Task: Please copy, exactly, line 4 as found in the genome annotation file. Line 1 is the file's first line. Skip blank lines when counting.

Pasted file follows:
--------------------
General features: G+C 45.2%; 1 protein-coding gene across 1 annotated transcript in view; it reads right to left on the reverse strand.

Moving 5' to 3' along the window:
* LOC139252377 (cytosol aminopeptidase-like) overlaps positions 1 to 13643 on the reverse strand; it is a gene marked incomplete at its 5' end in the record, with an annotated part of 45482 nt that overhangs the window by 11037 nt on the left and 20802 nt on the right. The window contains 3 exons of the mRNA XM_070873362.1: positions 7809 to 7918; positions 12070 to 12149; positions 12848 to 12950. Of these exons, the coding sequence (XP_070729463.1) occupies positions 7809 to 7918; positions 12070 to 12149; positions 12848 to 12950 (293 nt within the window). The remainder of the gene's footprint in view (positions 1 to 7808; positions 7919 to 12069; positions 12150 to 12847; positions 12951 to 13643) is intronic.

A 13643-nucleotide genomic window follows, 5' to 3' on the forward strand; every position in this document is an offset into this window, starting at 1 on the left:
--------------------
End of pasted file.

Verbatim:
A 13643-nucleotide genomic window follows, 5' to 3' on the forward strand; every position in this document is an offset into this window, starting at 1 on the left: